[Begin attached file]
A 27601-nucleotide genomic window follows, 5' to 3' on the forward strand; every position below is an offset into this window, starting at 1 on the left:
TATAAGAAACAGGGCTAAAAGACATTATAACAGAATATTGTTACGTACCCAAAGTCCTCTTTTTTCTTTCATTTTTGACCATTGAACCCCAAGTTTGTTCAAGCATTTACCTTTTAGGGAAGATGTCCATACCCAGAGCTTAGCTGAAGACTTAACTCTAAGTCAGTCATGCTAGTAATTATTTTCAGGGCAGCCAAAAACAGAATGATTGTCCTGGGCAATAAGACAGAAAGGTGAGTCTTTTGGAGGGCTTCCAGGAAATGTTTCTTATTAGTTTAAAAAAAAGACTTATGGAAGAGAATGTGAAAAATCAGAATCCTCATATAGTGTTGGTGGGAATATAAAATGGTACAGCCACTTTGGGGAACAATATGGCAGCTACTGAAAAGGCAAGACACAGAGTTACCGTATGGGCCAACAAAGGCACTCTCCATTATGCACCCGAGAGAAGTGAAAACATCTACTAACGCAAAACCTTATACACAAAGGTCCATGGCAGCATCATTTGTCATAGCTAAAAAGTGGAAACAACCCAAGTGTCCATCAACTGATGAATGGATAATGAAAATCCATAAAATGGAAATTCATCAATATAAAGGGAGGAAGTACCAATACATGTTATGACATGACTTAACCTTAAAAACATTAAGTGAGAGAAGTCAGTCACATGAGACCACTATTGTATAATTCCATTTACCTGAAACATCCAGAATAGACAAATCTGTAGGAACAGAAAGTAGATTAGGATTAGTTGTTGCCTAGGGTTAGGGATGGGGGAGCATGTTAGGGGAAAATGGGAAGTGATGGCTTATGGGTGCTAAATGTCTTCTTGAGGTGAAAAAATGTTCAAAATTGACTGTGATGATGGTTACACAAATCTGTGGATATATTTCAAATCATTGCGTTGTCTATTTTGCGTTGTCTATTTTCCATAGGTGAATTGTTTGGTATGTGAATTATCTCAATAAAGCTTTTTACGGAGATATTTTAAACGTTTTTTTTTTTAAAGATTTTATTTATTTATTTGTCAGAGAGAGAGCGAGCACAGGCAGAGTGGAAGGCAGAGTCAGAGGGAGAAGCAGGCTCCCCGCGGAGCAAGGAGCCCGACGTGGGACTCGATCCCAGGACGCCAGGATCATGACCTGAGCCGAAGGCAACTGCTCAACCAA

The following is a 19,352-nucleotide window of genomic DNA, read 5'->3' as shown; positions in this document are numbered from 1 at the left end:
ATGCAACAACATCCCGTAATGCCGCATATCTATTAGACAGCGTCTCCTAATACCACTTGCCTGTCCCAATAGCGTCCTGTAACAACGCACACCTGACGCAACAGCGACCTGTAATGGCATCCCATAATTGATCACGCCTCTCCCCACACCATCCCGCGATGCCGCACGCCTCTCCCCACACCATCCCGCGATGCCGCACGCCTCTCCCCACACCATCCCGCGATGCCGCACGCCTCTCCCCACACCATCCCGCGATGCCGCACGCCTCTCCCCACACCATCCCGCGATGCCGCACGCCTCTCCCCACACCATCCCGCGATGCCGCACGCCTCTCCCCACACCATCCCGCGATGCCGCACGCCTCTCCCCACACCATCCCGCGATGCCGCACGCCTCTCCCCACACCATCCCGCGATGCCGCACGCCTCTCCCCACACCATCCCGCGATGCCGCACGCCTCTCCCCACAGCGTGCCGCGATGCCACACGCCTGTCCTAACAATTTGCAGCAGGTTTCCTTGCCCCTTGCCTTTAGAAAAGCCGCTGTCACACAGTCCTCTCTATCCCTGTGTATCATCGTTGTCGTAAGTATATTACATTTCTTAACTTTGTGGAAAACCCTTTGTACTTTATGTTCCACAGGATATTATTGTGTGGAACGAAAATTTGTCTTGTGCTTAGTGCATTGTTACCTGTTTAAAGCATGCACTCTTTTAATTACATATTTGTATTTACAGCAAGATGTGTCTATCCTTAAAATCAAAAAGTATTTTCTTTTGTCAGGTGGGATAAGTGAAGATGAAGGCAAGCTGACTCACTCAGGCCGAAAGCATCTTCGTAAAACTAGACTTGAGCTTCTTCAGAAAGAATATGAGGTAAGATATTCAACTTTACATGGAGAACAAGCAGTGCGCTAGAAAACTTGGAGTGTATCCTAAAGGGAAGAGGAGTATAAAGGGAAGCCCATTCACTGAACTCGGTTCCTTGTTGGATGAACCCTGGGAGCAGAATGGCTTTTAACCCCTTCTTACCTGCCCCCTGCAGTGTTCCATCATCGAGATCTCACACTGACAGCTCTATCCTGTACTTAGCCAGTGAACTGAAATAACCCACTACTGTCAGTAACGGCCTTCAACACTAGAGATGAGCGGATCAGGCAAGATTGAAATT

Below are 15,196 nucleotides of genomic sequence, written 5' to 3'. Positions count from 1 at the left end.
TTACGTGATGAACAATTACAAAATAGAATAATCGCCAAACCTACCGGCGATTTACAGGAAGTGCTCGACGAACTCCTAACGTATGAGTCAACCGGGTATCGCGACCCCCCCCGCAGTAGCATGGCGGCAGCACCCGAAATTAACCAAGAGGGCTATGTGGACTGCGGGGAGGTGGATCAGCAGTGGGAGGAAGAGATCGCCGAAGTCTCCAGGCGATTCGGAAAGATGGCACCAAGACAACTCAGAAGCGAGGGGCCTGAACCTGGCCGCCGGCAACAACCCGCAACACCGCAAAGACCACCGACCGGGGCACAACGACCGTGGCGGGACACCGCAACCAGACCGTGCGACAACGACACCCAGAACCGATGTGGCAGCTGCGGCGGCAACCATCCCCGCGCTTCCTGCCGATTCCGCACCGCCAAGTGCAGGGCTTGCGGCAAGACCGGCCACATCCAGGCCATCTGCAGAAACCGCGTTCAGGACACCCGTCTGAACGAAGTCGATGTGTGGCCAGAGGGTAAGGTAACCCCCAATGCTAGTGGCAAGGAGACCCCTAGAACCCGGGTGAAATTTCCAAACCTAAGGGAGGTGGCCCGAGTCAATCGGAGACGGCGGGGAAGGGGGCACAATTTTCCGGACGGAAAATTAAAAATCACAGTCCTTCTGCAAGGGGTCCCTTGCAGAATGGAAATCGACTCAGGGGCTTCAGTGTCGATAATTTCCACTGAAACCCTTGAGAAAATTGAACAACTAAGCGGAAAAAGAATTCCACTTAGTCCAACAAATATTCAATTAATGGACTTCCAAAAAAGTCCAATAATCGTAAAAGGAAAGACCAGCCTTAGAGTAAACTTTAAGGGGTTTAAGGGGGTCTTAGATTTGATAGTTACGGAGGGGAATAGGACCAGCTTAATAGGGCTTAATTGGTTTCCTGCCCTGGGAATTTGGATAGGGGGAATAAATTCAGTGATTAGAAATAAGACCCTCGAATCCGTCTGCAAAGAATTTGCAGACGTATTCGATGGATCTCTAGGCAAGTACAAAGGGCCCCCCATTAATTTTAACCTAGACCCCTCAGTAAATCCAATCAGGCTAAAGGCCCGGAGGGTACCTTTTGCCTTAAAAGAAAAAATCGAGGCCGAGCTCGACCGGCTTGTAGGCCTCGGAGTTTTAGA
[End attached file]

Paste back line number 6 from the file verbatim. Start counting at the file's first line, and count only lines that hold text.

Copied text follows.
TTACGTGATGAACAATTACAAAATAGAATAATCGCCAAACCTACCGGCGATTTACAGGAAGTGCTCGACGAACTCCTAACGTATGAGTCAACCGGGTATCGCGACCCCCCCCGCAGTAGCATGGCGGCAGCACCCGAAATTAACCAAGAGGGCTATGTGGACTGCGGGGAGGTGGATCAGCAGTGGGAGGAAGAGATCGCCGAAGTCTCCAGGCGATTCGGAAAGATGGCACCAAGACAACTCAGAAGCGAGGGGCCTGAACCTGGCCGCCGGCAACAACCCGCAACACCGCAAAGACCACCGACCGGGGCACAACGACCGTGGCGGGACACCGCAACCAGACCGTGCGACAACGACACCCAGAACCGATGTGGCAGCTGCGGCGGCAACCATCCCCGCGCTTCCTGCCGATTCCGCACCGCCAAGTGCAGGGCTTGCGGCAAGACCGGCCACATCCAGGCCATCTGCAGAAACCGCGTTCAGGACACCCGTCTGAACGAAGTCGATGTGTGGCCAGAGGGTAAGGTAACCCCCAATGCTAGTGGCAAGGAGACCCCTAGAACCCGGGTGAAATTTCCAAACCTAAGGGAGGTGGCCCGAGTCAATCGGAGACGGCGGGGAAGGGGGCACAATTTTCCGGACGGAAAATTAAAAATCACAGTCCTTCTGCAAGGGGTCCCTTGCAGAATGGAAATCGACTCAGGGGCTTCAGTGTCGATAATTTCCACTGAAACCCTTGAGAAAATTGAACAACTAAGCGGAAAAAGAATTCCACTTAGTCCAACAAATATTCAATTAATGGACTTCCAAAAAAGTCCAATAATCGTAAAAGGAAAGACCAGCCTTAGAGTAAACTTTAAGGGGTTTAAGGGGGTCTTAGATTTGATAGTTACGGAGGGGAATAGGACCAGCTTAATAGGGCTTAATTGGTTTCCTGCCCTGGGAATTTGGATAGGGGGAATAAATTCAGTGATTAGAAATAAGACCCTCGAATCCGTCTGCAAAGAATTTGCAGACGTATTCGATGGATCTCTAGGCAAGTACAAAGGGCCCCCCATTAATTTTAACCTAGACCCCTCAGTAAATCCAATCAGGCTAAAGGCCCGGAGGGTACCTTTTGCCTTAAAAGAAAAAATCGAGGCCGAGCTCGACCGGCTTGTAGGCCTCGGAGTTTTAGA